22. When the English student, John Couch Adams, and the French astronomer, Urbain Le Verrier, independently predicted the existence of Neptune on the basis of measured irregularities of Uranus’ orbital motion, what factor ultimately led to Neptune’s discovery by Johann Galle at Berlin Observatory rather than by James Challis at Cambridge, England, even though Challis was told of the prediction much earlier than Galle? better eyesight Galle used photography, while Challis had to rely on eye observation The Berlin Observatory had better star charts and Galle took LeVerrier seriously while Challis and Sir George Biddell Airy failed to take Adams seriously less cloud cover

  23. Neptune Structure Atmosphere: H2 , He, CH4 ≈ 2 ME Mantle: Liquid H2O, NH3, CH4 ≈ 14 ME Core: Fe, Ni and Mg silicates, ≈ 1 ME

  24. Magnetic Fields of Jovian Planets

  25. Neptune Storms

  26. Neptune Rings

  27. Jovian Planet Differences

  28. Triton and Neptune • Triton in retrograde orbit • Orbit inclined 23o from Neptune’s equatorial plane • How does satellite co-form this way? • Diameter 2706 km • Largest captured satellite

  29. Triton and Neptune Absence of large craters—why?

  30. Triton Volcanic Surface Frozen ‘lakes’—calderas of extinct volcanoes? Triton initially in highly elliptical orbit Tidal flexing as on Io until orbit ‘circularized’

  31. Triton’s Surface • Pink material—N2 frost?

  32. What future awaits Triton, the largest satellite of Neptune? eventual escape from Neptune as it gradually spirals outward tidal breakup as it slowly spirals closer to Neptune and falls within its Roche limit probable destruction when it eventually collides with Pluto vaporization as it eventually falls into the Sun

  33. Pluto and Charon Pluto: The god of the Underworld—brother of Neptune Charon:The ferryman who carried the doomed souls across the River Styx into Hell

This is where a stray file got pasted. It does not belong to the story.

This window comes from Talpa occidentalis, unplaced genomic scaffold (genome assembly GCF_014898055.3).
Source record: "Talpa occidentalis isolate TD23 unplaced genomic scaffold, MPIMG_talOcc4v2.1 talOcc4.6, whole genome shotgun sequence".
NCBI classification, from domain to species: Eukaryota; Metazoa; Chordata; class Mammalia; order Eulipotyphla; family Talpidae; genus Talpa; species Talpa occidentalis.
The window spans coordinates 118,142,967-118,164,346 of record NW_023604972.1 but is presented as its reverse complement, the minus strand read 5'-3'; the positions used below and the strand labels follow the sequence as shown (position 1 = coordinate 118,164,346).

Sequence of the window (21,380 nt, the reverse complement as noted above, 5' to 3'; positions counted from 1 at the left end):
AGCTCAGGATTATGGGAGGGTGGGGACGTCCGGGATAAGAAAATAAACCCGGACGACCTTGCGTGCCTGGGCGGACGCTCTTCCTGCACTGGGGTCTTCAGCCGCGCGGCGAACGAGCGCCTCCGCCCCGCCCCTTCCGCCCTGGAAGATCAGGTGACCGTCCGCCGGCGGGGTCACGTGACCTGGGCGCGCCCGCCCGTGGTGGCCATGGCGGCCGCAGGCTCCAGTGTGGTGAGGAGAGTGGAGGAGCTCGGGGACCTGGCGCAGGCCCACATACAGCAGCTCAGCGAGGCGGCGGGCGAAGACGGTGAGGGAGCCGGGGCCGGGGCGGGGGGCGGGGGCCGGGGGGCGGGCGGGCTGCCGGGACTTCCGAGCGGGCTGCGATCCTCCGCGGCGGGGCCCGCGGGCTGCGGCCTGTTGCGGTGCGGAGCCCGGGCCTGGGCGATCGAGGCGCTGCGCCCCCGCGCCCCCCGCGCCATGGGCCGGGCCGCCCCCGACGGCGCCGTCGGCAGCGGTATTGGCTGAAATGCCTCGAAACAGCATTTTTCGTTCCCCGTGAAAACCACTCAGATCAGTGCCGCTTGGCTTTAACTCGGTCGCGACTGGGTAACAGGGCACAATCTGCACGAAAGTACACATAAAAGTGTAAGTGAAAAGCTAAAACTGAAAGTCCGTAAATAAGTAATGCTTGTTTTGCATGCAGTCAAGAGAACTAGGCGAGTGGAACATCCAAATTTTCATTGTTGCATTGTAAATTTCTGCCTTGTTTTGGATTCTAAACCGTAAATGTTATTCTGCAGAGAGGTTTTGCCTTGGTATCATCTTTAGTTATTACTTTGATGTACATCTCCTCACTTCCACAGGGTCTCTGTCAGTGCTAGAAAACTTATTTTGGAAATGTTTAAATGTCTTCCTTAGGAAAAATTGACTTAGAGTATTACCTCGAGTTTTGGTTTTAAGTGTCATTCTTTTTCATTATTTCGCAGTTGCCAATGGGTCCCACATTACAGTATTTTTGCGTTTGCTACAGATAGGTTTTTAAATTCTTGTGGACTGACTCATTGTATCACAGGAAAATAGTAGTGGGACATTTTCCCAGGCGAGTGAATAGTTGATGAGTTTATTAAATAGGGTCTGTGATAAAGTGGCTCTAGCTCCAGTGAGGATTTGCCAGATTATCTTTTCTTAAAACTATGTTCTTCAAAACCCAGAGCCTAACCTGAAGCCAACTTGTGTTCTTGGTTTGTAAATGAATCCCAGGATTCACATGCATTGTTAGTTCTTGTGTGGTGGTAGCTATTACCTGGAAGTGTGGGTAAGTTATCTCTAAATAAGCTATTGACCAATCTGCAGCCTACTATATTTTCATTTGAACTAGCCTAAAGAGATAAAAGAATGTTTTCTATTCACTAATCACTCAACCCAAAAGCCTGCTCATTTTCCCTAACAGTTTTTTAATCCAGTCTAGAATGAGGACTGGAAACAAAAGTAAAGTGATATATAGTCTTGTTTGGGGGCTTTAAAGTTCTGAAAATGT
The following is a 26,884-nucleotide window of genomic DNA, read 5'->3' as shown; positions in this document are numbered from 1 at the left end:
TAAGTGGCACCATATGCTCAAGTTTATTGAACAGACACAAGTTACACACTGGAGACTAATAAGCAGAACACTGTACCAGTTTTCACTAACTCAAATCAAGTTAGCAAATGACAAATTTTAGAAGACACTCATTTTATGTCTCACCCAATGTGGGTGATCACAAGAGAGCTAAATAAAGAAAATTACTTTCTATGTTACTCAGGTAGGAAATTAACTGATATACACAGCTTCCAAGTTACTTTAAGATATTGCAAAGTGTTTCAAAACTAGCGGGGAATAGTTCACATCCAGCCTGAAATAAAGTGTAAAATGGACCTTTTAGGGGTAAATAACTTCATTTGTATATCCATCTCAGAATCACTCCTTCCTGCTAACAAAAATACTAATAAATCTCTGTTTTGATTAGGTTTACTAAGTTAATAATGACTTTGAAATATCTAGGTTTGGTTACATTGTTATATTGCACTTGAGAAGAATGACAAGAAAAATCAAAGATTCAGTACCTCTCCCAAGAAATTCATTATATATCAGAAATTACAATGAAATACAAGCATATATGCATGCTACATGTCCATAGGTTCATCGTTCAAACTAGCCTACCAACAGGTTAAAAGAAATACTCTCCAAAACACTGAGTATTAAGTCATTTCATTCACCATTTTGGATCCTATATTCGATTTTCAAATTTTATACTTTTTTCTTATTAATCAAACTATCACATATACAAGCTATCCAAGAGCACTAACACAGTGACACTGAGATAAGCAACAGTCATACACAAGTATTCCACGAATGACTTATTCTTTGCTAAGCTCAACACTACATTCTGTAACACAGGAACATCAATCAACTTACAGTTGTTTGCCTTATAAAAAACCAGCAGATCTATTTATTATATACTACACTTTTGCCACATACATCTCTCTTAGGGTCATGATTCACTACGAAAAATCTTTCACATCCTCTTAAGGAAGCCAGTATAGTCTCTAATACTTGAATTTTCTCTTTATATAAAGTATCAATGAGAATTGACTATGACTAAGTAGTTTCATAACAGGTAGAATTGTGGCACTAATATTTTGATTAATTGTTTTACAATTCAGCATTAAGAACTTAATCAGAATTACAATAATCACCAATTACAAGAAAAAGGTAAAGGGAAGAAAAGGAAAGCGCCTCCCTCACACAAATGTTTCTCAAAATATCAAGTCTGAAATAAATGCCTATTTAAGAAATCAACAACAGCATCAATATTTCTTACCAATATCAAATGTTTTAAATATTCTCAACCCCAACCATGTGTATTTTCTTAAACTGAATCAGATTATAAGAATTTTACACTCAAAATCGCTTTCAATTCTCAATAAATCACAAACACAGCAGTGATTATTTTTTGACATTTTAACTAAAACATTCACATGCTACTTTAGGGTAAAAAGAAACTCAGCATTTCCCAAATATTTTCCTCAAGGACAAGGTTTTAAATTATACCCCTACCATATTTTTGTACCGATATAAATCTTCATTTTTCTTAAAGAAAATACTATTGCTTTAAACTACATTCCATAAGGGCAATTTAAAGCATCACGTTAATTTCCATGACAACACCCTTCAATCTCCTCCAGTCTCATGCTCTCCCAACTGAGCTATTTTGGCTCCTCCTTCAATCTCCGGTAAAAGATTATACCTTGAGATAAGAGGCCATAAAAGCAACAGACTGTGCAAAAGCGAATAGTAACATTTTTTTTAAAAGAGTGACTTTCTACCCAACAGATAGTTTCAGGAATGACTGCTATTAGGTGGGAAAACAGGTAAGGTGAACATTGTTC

34. Discovery of Pluto—1930 Pluto shifts about 1 arcmin/day relative to background stars

  35. Pluto and Charon Charon discovered in 1978, James Christy

  36. Pluto and Charon “He gave way to the queer, savage feeling that sometimes takes by the throat a husband twenty years’ married, when he sees, across the table, the same face of his wedded wife, and knows that, as he has sat facing it, so must he continue to sit until the day of its death or his own.” Rudyard Kipling

  37. Pluto Data • Discovered by Clyde W. Tombaugh, Feb 18, 1930 • Mass (kg)1.27 x 10 22 (Earth = 1) 2.125 x 10 -3 • Radius (km) 1,137 (Earth = 1) 0.1783 • Mean density (gm/cm -3) 2.05 • Mean distance from the Sun (Earth = 1) 39.5294 • Rotational period (days) 6.3872 • Orbital period (years) 248.54 • Orbital eccentricity 0.2482 • Tilt of axis (degrees) 122.52 • Orbital inclination (degrees )17.148 • Equatorial surface gravity (m/sec2) 0.4 • Albedo 0.3 (Magnitude 15.12) • Atmospheric composition Nitrogen Methane

  38. Pluto, Charon and (Hydra and Nix)

  39. HST discovery of Nix and Hydra—2005

  40. Pluto…Light & Dark Regions

  41. Mercator Map of Pluto

  42. New Horizons … 2015

  43. The orbital and rotational periods of the Pluto-Charon system bear what relationship (if any) to each other? Charon and Pluto orbit each other’s common center of mass with identical orbital and rotational periods. Charon orbits Pluto twice, while Pluto orbits Charon once. There is no relationship between rotation period of Pluto and orbital period of Charon. Charon orbits Pluto once each month.

  44. Kuiper Belt and Oort Cloud • Kuiper Belt extends from about 30 to 60 AU • Oort cloud, a spherical distribution, extends to about 100,000 AU!

  45. ‘Kuiper Belt’ Around HD 139664 57 Ly Away

  46. Known KBO’s • Green–main belt • Orange–scattered objects

  47. TNO Distribution

  48. KBO Resonances